Sunday, May 17, 2009


The #1 Problem with the Rise of Video

As one becomes more experienced in surfing the web, one learns to quickly judge whether a web page contains credible, useful information, or not. The clues are not necessarily obvious, but deep-down you've learned to spot them:

- more ads than content
- brevity
- ads not related to content
- ads for gambling, credit cards, adult dating
- no sign of an author's name
- poor writing quality in the first paragraph
- lack of related imagery
- domain name with hyphens
- domain name using generic keywords
- lack of links to related content
- links within the content that lead to ads (commonly with a double-underline)

...and that's just off the top of my head. Most of time I can choose whether to read the content of a page, or not, in less than a second.

With video, most of the time all I have to judge it by is the title and the opening frame. That is next to nothing. Given how easy it is put together a professional looking, cut and paste video these days (I wouldn't have a clue how, but given how many appear on YouTube each day, it must be easy), a good portion of videos you come across are a waste of time. If you only ever visit the BBC you won't have a problem, but the more you stray from super-trustworthy sites, the lower the quality of the embedded videos you are likely to encounter.

Ongoing, people will need to learn how to decide which videos are worth watching. This will be a serious skill, because you cannot judge a video on the first second. Some don't even really get going until 10, 20 even 30 seconds from the start. And even then, if it takes them a while to get to the thing you desire to see, you might stick around, waiting...

These indicators of quality might help:

- personal knowledge of the quality of the site
- surrounding article - the more supporting words the better
- is it something that needs to be on video rather than words?

Regarding the last factor - UFO footage would be a definite, so would a celebrity interview or a plane crash. Or a demonstration of a product - I love video reviews of tech gear. But if it is a concept or theory, give me an article over a PowerPoint presentation any day.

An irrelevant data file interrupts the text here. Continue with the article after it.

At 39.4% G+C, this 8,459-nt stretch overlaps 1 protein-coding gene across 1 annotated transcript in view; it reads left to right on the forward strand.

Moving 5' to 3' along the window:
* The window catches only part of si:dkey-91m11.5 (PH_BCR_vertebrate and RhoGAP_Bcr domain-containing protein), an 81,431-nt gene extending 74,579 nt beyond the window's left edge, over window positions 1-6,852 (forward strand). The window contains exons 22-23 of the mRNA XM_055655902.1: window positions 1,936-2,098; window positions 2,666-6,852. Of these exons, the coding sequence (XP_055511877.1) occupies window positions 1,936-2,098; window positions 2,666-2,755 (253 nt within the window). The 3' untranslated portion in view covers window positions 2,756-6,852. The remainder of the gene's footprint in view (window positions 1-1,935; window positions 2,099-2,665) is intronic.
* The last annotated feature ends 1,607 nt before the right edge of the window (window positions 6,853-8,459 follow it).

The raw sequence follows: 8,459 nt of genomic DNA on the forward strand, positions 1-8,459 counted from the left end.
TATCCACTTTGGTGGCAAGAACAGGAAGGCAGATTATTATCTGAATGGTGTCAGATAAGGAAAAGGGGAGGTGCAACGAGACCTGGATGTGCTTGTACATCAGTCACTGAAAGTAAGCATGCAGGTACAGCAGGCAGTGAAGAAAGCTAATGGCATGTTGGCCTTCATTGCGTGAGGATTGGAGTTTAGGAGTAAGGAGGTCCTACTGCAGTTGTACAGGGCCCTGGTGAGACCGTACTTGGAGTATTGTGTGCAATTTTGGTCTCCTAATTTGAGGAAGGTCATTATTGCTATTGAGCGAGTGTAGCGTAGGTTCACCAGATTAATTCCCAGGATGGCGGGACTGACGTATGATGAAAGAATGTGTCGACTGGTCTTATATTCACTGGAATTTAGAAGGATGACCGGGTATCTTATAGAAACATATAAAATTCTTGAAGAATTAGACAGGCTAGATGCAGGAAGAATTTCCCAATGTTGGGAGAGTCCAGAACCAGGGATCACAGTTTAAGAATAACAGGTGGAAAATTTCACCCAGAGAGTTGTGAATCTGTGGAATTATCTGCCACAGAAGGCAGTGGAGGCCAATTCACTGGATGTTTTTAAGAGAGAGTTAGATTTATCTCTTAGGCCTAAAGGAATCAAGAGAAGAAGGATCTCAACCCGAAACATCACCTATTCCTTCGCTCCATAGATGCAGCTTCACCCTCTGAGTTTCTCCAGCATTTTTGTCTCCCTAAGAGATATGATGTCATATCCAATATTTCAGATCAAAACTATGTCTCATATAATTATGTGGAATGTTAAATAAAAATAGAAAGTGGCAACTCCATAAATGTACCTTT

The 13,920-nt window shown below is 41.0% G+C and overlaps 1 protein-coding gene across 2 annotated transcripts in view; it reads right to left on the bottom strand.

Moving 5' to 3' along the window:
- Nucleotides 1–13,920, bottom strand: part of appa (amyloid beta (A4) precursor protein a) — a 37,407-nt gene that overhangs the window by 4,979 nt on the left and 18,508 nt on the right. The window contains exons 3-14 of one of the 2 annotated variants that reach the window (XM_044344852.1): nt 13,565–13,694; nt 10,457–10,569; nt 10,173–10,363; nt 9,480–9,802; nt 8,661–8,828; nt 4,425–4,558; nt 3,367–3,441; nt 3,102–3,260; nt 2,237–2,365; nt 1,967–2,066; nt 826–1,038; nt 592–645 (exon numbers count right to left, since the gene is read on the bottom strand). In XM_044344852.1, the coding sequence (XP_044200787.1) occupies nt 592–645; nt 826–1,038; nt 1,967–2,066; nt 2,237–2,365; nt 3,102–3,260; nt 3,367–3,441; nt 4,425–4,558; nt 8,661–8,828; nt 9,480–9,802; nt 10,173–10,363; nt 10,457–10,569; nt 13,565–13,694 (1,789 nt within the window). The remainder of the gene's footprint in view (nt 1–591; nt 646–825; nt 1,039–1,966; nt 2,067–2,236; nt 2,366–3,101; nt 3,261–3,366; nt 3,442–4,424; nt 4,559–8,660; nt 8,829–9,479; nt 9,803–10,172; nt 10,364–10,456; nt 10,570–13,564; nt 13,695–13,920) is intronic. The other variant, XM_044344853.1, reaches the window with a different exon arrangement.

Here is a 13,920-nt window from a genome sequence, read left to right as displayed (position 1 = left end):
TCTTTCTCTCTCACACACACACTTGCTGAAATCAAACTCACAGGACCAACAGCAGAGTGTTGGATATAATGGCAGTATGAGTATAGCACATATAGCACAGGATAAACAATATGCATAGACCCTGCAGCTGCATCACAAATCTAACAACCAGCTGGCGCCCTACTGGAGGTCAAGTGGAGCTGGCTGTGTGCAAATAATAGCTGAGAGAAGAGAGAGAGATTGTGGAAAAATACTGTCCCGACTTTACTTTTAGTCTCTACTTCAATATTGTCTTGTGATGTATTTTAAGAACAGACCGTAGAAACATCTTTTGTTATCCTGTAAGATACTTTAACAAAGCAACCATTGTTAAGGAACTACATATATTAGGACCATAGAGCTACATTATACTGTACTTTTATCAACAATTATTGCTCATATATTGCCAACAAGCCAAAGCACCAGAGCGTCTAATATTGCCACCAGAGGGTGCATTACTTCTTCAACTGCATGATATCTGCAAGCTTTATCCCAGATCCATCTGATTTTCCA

In the future, I can see two things happening:

- a rise in bait and switch videos
- a rise in rating services

A bait and switch video is where you start watching one thing, and slowly but surely the content changes to something else. Perhaps a video on fixing credit problems that morphs into a pitch for a pyramid scheme. We know from infomercials on TV that people will continue to watch something once they have given it their initial attention.

Rating services could be in the form of a toolbar with thumbs up, thumbs down buttons. Or a paid service. Plenty of commercial website have badges in the footer of the page to indicate how trustworthy they are. Why not take this a step further and have a video certified to be of a high standard?

Or, we might just find that, unless it is from a site they trust, people will just stop watching videos.

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Wednesday, February 4, 2009


Web Mail Spam Filters Still Lacking

In terms of identifying spam using complicated methods, the three major providers do very well. But at a very simple level they are failing...

I've signed up with the Microsoft Partner program. It appears to be some behemoth covering all professionals who work with or sell Microsoft products. They send me an email, because I am a subscriber. It is sent from For some reason Hotmail doesn't display the content. Instead I get a message saying "This message may be dangerous." and I need to click on a link to see it. It's their own freaking message!

Meanwhile Gmail is sending virtually every piece of spam to the spam folder, with the exception of spam that pretends to be Google :(

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